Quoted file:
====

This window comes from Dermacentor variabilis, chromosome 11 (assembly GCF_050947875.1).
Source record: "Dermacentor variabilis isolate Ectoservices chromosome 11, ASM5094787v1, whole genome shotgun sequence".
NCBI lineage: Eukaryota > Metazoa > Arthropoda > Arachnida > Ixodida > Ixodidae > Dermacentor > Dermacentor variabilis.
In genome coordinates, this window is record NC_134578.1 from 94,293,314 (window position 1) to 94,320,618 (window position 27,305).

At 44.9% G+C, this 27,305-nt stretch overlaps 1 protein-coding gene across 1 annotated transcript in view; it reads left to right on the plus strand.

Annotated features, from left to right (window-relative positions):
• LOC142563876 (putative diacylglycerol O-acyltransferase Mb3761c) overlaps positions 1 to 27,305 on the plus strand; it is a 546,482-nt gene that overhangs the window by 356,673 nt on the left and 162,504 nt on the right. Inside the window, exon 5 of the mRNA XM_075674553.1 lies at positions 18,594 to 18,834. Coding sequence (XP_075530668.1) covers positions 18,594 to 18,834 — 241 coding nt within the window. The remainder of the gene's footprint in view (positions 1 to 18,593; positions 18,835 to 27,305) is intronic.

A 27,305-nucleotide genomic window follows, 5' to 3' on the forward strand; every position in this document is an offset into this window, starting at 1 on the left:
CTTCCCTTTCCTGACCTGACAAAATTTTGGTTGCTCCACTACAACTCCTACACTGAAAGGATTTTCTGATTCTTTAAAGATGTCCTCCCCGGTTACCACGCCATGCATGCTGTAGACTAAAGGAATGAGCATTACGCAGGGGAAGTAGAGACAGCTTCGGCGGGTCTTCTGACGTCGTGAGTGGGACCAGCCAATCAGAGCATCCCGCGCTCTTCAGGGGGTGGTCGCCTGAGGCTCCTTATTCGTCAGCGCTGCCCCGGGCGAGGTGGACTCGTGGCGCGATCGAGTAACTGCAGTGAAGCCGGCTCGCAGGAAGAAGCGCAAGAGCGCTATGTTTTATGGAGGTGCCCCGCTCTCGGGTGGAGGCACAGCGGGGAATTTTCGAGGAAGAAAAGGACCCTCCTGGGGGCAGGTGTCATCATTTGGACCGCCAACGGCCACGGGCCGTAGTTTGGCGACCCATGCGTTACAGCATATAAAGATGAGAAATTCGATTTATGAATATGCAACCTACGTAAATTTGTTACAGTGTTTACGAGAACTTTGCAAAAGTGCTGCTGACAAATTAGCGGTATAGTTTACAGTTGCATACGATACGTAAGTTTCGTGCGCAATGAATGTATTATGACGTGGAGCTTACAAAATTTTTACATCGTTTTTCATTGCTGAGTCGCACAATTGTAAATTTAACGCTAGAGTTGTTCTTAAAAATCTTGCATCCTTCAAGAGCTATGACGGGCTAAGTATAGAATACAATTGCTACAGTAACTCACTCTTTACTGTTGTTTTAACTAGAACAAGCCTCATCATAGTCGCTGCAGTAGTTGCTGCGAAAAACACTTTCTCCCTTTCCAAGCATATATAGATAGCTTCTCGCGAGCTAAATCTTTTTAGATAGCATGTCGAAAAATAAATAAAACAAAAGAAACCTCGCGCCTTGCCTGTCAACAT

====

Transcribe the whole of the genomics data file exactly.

This window comes from Dermacentor variabilis, chromosome 11 (assembly GCF_050947875.1).
Source record: "Dermacentor variabilis isolate Ectoservices chromosome 11, ASM5094787v1, whole genome shotgun sequence".
NCBI lineage: Eukaryota > Metazoa > Arthropoda > Arachnida > Ixodida > Ixodidae > Dermacentor > Dermacentor variabilis.
In genome coordinates, this window is record NC_134578.1 from 94,293,314 (window position 1) to 94,320,618 (window position 27,305).

At 44.9% G+C, this 27,305-nt stretch overlaps 1 protein-coding gene across 1 annotated transcript in view; it reads left to right on the plus strand.

Annotated features, from left to right (window-relative positions):
• LOC142563876 (putative diacylglycerol O-acyltransferase Mb3761c) overlaps positions 1 to 27,305 on the plus strand; it is a 546,482-nt gene that overhangs the window by 356,673 nt on the left and 162,504 nt on the right. Inside the window, exon 5 of the mRNA XM_075674553.1 lies at positions 18,594 to 18,834. Coding sequence (XP_075530668.1) covers positions 18,594 to 18,834 — 241 coding nt within the window. The remainder of the gene's footprint in view (positions 1 to 18,593; positions 18,835 to 27,305) is intronic.

A 27,305-nucleotide genomic window follows, 5' to 3' on the forward strand; every position in this document is an offset into this window, starting at 1 on the left:
CTTCCCTTTCCTGACCTGACAAAATTTTGGTTGCTCCACTACAACTCCTACACTGAAAGGATTTTCTGATTCTTTAAAGATGTCCTCCCCGGTTACCACGCCATGCATGCTGTAGACTAAAGGAATGAGCATTACGCAGGGGAAGTAGAGACAGCTTCGGCGGGTCTTCTGACGTCGTGAGTGGGACCAGCCAATCAGAGCATCCCGCGCTCTTCAGGGGGTGGTCGCCTGAGGCTCCTTATTCGTCAGCGCTGCCCCGGGCGAGGTGGACTCGTGGCGCGATCGAGTAACTGCAGTGAAGCCGGCTCGCAGGAAGAAGCGCAAGAGCGCTATGTTTTATGGAGGTGCCCCGCTCTCGGGTGGAGGCACAGCGGGGAATTTTCGAGGAAGAAAAGGACCCTCCTGGGGGCAGGTGTCATCATTTGGACCGCCAACGGCCACGGGCCGTAGTTTGGCGACCCATGCGTTACAGCATATAAAGATGAGAAATTCGATTTATGAATATGCAACCTACGTAAATTTGTTACAGTGTTTACGAGAACTTTGCAAAAGTGCTGCTGACAAATTAGCGGTATAGTTTACAGTTGCATACGATACGTAAGTTTCGTGCGCAATGAATGTATTATGACGTGGAGCTTACAAAATTTTTACATCGTTTTTCATTGCTGAGTCGCACAATTGTAAATTTAACGCTAGAGTTGTTCTTAAAAATCTTGCATCCTTCAAGAGCTATGACGGGCTAAGTATAGAATACAATTGCTACAGTAACTCACTCTTTACTGTTGTTTTAACTAGAACAAGCCTCATCATAGTCGCTGCAGTAGTTGCTGCGAAAAACACTTTCTCCCTTTCCAAGCATATATAGATAGCTTCTCGCGAGCTAAATCTTTTTAGATAGCATGTCGAAAAATAAATAAAACAAAAGAAACCTCGCGCCTTGCCTGTCAACAT